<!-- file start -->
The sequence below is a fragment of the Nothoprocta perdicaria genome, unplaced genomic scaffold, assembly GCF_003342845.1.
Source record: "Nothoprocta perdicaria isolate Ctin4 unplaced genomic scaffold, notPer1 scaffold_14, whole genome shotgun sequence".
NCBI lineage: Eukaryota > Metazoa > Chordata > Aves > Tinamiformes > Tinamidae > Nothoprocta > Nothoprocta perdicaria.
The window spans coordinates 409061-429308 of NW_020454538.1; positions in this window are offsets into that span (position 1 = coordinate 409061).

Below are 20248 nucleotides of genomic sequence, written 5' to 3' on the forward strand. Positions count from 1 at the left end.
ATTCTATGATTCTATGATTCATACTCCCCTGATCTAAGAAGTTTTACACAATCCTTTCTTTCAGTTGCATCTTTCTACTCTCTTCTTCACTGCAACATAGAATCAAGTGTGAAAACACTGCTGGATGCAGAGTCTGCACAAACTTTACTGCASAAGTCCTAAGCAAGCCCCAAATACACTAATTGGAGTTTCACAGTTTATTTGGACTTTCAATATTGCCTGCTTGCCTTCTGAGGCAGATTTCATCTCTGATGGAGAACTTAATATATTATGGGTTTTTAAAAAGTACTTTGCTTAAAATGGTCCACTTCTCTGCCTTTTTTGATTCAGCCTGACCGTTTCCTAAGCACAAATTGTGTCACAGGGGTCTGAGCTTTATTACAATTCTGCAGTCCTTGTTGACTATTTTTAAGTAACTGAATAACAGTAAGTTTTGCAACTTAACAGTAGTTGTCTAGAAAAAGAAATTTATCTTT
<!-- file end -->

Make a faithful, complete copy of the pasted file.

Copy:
The sequence below is a fragment of the Nothoprocta perdicaria genome, unplaced genomic scaffold, assembly GCF_003342845.1.
Source record: "Nothoprocta perdicaria isolate Ctin4 unplaced genomic scaffold, notPer1 scaffold_14, whole genome shotgun sequence".
NCBI lineage: Eukaryota > Metazoa > Chordata > Aves > Tinamiformes > Tinamidae > Nothoprocta > Nothoprocta perdicaria.
The window spans coordinates 409061-429308 of NW_020454538.1; positions in this window are offsets into that span (position 1 = coordinate 409061).

Below are 20248 nucleotides of genomic sequence, written 5' to 3' on the forward strand. Positions count from 1 at the left end.
ATTCTATGATTCTATGATTCATACTCCCCTGATCTAAGAAGTTTTACACAATCCTTTCTTTCAGTTGCATCTTTCTACTCTCTTCTTCACTGCAACATAGAATCAAGTGTGAAAACACTGCTGGATGCAGAGTCTGCACAAACTTTACTGCASAAGTCCTAAGCAAGCCCCAAATACACTAATTGGAGTTTCACAGTTTATTTGGACTTTCAATATTGCCTGCTTGCCTTCTGAGGCAGATTTCATCTCTGATGGAGAACTTAATATATTATGGGTTTTTAAAAAGTACTTTGCTTAAAATGGTCCACTTCTCTGCCTTTTTTGATTCAGCCTGACCGTTTCCTAAGCACAAATTGTGTCACAGGGGTCTGAGCTTTATTACAATTCTGCAGTCCTTGTTGACTATTTTTAAGTAACTGAATAACAGTAAGTTTTGCAACTTAACAGTAGTTGTCTAGAAAAAGAAATTTATCTTT